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    View of the top of the East Building tower, with green trees on each side

    Members’ Reports

    Homay King
    Center 42

    Homay King

    Go West: A Mythology of California’s Silicon Valley

    “Go West: A Mythology of California’s Silicon Valley” is a book-length study excavating cultural myths of the San Francisco Bay Area region currently known as Silicon Valley, the technology capital of the world. It traces a particular Californian sensibility and set of beliefs across older routes of geography and time, and offers new ways to conceptualize the tech culture that these beliefs have shaped. The objects of study are diverse: works of film, video, music, architecture, painting, and photography. Some of these works offer a fantasy vision of the region as a promised land of personal and political liberty. Others interrogate that utopianism or attempt to exorcise ghosts left in its wake. 

    Albert Bierstadt, Among the Sierra Nevada, California, 1868, oil on canvas, Smithsonian American Art Museum, Bequest of Helen Huntington Hull, granddaughter of William Brown Dinsmore, who acquired the painting in 1873 for “The Locusts,” the family estate in Dutchess County, New York, 1977.107.1

    The project continues themes from my previous book, Virtual Memory, in which I propose a theory of the analog and the digital as modes rather than properties inherent to the matter in which images are stored. The analog, I suggest, is associated with embodiment, mortality, and time-bound existence; the digital with fantasies of immateriality, disembodiment, and immortality. I also propose an alternative definition of “the virtual” in that book. Drawing on writings by Henri Bergson and others, I argue that while today this term is associated with virtual reality technologies, in its ancient meaning the virtual referenced the present world: a power conducive to earthly actions and concerns. Far from referring to a verisimilar yet fabricated simulation, it described situations on the cusp of actualization that could not be predicted by an algorithm. The virtual, in this view, has to do with (analog) future-oriented storytelling, fabulation, and imagination, and is opposed to the kind of (digital) speculation enacted by venture capital firms on Silicon Valley’s Sand Hill Road. “Go West” argues that Silicon Valley has been ensnared in both versions of this logic: vanguard visions of utopia, some temporarily actualized, and dystopian impulses that treat the West as a site for pure conquest. Its story begins as early as the Spanish missionary and Manifest Destiny eras of western settler expansion. Silicon Valley’s peculiar blend of Enlightenment rationality and “woo-woo” spiritual thinking, I suggest, can be discerned in examples of Californian culture that predate the computer age by decades or even centuries.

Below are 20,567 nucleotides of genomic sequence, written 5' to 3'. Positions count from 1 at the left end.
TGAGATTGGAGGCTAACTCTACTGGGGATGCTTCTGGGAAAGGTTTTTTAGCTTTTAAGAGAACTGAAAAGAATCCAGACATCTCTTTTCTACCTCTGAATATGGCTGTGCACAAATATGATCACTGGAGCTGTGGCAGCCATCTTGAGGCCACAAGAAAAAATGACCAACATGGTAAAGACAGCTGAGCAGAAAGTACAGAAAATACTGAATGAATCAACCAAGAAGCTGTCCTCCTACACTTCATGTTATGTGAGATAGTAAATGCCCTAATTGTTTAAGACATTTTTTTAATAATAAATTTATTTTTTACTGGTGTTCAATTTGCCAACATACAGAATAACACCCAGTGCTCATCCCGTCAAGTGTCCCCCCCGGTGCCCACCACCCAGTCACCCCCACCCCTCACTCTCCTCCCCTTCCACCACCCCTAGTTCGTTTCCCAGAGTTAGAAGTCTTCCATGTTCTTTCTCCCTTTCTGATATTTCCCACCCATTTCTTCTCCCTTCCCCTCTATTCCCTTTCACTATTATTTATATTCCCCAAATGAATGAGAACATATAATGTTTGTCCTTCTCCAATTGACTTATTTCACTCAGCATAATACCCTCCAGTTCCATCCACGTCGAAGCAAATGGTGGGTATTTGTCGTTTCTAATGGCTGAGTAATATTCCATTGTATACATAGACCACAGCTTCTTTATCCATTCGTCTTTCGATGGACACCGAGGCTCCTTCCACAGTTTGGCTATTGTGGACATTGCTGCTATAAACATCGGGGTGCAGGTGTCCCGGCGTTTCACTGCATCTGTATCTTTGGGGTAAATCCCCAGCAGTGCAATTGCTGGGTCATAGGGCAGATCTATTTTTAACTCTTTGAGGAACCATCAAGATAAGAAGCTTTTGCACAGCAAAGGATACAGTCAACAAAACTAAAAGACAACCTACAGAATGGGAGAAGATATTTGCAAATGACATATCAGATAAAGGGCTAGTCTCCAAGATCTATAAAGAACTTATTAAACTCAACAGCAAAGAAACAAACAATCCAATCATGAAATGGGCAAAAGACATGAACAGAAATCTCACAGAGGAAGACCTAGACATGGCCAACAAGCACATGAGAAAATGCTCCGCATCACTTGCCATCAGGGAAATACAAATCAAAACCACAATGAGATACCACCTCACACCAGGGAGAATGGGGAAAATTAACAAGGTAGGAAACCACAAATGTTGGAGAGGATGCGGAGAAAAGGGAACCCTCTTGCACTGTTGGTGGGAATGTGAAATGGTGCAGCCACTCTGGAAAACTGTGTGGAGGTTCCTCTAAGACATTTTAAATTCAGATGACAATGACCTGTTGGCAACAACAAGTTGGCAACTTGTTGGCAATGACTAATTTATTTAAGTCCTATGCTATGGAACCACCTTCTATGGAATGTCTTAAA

During my time at the Center, I conducted research for my book’s third chapter, “The California Sublime,” which interprets key examples of California landscape painting and photography to argue that the western frontier of the United States was depicted as a simulacrum or virtual place throughout its representational history. Albert Bierstadt (1830–1902) painted the Yosemite Valley in the mode of the German Romantic sublime. While Bierstadt did visit the West, first in the company of a surveying expedition in 1859, his “great pictures” were produced back east in his studio from studies and memories, and were exhibited in ways that emphasized their immersive, absorptive qualities. Carleton E. Watkins (1829–1916) made photographs of Yosemite that also participate in an Emersonian idealization of nature through their large scale and classical compositions, mimicking aspects of painting in ways that run curiously counter to photography’s documentary capacities. In their strong commitment to formalism, the California photographs of Ansel Adams (1902–1984) might be understood as a 20th-century heir to that Romantic Californian legacy. Later, artists associated with the Bay Area Figurative Movement, including Richard Diebenkorn (1922–1993) and Wayne Thiebaud (1920–2021), seemed to break from this tradition, approaching Californian landscape through abstraction. But their images, I suggest, also romanticize the West Coast, rendering it mythological in a different way. Their abstract views of California’s oceans, mountains, farmlands, and cityscapes likewise depict a virtual West, a circuit board–like West, alluding to Silicon Valley as a center of digital culture. 

    Allan Sekula, Aerospace Folktales, 1973, silver bromide print on posterboard, Columbus Museum of Art, Museum Purchase, Howald and Derby Funds, with additional funds provided by Sylvia L. Goldberg; and J. Ronald and Louisa Bertch Green

    While at the Center, I also began exploring the work of Chiura Obata (1885–1975), whose watercolor depictions of the Yosemite Valley and, later, of the conditions in the Topaz Relocation Center concentration camp provide a foil to the two modes of California landscape described above. Finally, I continued research for the book’s concluding chapter on Allan Sekula (1951–2013), who, as I discovered with the help of Helen Tangires, was a fellow at the Center in 1986.

    Bryn Mawr College
    Ailsa Mellon Bruce Visiting Senior Fellow, fall 2021

    Homay King will return to Bryn Mawr College, where she is professor in the History of Art Department and the Film Studies Program.

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